The urine of these felines has a high content of sulfur compounds, resulting highly effective in modifying the feeding behavior of their prey..

These semiochemical compounds repel animals like Odocoileus hemionus, Odocoileus virginianus, Lepus americanus Y Marmot monax preventing them from causing damage to agroforestry plantations.

Also the pulverization of the urine in trees and rocks indicates the state of health, the reproductive condition and its presence before other specimens. This type of olfactory signals are the main communication mechanism.

Additionally, they have been observed rubbing their fur against the bark of trees and emitting vocalizations. These last aspects of their behavior remain little studied..

References

  1. Allen, M. L., Wallace, C. F., & Wilmers, C. C. (2015). Patterns in bobcat (Lynx rufus) scent marking and communication behaviors. Journal of ethology, 33(1), 9-14.
  2. Aranda, M., Rosas, O., Ríos, J. D. J., & García, N. (2002). Comparative analysis of the feeding of the bobcat (Lynx rufus) in two different environments in Mexico. Acta zoológica mexicana, (87), 99-109.
  3. Chamberlain, M. J., Leopold, B. D., & Conner, L. M. (2003). Space use, movements and habitat selection of adult bobcats (Lynx rufus) in central Mississippi. The American Midland Naturalist, 149(2), 395-406.
  4. Fritts, S. H., & Sealander, J. A. (1978). Diets of bobcats in Arkansas with special reference to age and sex differences. The Journal of Wildlife Management, 533-539.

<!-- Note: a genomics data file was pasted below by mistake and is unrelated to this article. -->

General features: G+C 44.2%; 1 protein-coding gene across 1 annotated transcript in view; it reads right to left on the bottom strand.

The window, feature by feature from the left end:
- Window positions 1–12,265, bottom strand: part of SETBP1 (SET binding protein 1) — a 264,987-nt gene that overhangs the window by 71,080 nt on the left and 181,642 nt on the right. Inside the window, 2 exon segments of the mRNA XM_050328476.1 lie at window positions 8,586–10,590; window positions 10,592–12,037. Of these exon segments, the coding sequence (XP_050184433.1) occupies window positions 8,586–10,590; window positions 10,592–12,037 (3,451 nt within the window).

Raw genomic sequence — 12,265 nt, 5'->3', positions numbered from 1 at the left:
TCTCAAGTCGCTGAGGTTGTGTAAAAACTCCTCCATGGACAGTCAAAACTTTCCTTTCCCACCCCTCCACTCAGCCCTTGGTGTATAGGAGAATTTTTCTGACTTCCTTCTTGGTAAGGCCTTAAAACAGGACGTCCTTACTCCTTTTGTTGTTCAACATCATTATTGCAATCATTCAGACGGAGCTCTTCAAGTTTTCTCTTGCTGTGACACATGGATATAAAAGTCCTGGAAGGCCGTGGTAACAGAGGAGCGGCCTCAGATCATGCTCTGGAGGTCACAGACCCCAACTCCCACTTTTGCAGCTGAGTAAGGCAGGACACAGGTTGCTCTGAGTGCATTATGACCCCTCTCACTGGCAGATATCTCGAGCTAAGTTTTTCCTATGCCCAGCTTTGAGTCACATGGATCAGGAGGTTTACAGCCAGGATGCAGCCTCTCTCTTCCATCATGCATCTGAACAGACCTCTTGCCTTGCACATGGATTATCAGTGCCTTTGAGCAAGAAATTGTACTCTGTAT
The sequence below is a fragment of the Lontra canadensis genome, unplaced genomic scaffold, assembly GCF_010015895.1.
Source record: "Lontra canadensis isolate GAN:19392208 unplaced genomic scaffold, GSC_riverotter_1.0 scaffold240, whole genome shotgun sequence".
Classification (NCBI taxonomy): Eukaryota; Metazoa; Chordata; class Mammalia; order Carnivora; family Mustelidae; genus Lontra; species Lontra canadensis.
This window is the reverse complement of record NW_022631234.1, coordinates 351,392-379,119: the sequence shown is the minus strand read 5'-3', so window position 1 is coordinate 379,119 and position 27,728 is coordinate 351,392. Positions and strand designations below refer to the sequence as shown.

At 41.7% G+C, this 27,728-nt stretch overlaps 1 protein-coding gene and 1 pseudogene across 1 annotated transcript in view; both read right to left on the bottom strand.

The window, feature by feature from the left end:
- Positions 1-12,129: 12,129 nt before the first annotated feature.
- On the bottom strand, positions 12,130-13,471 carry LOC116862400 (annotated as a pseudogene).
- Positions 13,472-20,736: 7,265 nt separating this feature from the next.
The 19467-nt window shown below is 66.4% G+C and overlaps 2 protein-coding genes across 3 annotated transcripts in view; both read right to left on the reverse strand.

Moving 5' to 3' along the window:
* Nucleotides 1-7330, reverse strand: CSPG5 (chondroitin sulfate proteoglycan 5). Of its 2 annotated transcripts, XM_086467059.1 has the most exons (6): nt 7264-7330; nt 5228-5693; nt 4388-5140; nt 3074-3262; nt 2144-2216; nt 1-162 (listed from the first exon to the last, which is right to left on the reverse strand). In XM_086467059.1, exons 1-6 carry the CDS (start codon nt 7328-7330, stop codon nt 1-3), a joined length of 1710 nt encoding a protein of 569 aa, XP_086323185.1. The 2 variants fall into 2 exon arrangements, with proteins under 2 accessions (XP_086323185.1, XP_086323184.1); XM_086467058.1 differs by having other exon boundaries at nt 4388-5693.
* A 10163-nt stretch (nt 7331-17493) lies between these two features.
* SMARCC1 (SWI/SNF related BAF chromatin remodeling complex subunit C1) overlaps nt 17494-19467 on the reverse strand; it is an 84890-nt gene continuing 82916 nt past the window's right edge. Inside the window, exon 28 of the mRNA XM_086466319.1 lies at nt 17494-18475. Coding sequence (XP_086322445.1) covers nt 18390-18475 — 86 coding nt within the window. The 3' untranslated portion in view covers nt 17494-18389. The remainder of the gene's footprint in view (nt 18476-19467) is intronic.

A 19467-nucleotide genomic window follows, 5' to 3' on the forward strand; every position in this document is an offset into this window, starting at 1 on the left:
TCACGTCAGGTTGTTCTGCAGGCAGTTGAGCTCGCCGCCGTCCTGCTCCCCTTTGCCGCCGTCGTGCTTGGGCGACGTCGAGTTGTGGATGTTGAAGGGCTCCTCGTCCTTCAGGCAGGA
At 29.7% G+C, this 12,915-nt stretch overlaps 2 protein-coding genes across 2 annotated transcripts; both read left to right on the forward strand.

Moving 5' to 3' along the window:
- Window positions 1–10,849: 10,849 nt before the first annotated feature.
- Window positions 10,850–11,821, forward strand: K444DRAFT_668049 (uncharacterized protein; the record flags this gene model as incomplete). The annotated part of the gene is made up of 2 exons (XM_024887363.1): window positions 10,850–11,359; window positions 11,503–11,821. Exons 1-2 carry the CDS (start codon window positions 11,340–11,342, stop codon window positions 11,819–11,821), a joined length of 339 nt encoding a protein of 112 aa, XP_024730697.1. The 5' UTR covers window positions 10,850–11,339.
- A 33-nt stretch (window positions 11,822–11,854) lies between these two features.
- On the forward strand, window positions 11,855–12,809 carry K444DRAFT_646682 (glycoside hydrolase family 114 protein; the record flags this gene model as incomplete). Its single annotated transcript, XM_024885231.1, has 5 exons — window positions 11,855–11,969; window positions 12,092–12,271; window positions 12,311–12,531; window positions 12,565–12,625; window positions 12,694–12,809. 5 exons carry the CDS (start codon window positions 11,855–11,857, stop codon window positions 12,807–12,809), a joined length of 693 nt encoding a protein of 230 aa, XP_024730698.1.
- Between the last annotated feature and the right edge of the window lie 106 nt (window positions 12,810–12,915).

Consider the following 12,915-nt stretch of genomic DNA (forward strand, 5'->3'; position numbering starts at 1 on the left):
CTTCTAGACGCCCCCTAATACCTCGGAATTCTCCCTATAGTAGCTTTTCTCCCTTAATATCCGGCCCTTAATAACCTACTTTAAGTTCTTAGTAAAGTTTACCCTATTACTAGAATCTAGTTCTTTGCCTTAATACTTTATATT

5. Fritts, S. H., & Sealander, J. A. (1978). Reproductive biology and population characteristics of bobcats (Lynx rufus) in Arkansas. Journal of Mammalogy, 59(2), 347-353.
  6. Gañán, N., González, R., Sestelo, A., Garde, J. J., Sánchez, I., Aguilar, J. M.,… & Roldan, E. R. S. (2009). Male reproductive traits, semen cryopreservation, and heterologous in vitro fertilization in the bobcat (Lynx rufus). Theriogenology, 72(3), 341-352.
  7. Kelly, M., Morin, D. & Lopez-Gonzalez, C.A. 2016. Lynx rufus . The IUCN Red List of Threatened Species 2016: e.T12521A50655874. http://dx.doi.org/10.2305/IUCN.UK.2016-1.RLTS.T12521A50655874.en. Downloaded on 25 December 2019.
  8. Lovallo, M. J., & Anderson, E. M. (1996). Bobcat (Lynx rufus) home range size and habitat use in northwest Wisconsin. American Midland Naturalist, 241-252.
  9. Mattina, M. J. I., Pignatello, J. J., & Swihart, R. K. (1991). Identification of volatile components of bobcat (Lynx rufus) urine. Journal of chemical ecology, 17(2), 451-462.
  10. McLEAN, M. L., McCAY, T. S., & Lovallo, M. J. (2005). Influence of age, sex and time of year on diet of the bobcat (Lynx rufus) in Pennsylvania. The American midland naturalist, 153(2), 450-454.
  11. McCord, C. M. (1974). Selection of winter habitat by bobcats (Lynx rufus) on the Quabbin Reservation, Massachusetts. Journal of Mammalogy, 55(2), 428-437.
  12. Parker, G. R., & Smith, G. E. J. (1983). Sex-and age-specific reproductive and physical parameters of the bobcat (Lynx rufus) on Cape Breton Island, Nova Scotia. Canadian Journal of Zoology, 61(8), 1771-1782.
  13. Valencia-Herverth, R., & Valencia-Herverth, J. (2012). Presence of the wildcat (Lynx rufus) in tropical rainforests of the state of Hidalgo, Mexico. Therya, 3(1), 81-85.
  14. Winegarner, C. E., & Winegarner, M. S. (1982). Reproductive history of a bobcat. Journal of Mammalogy, 63(4), 680-682.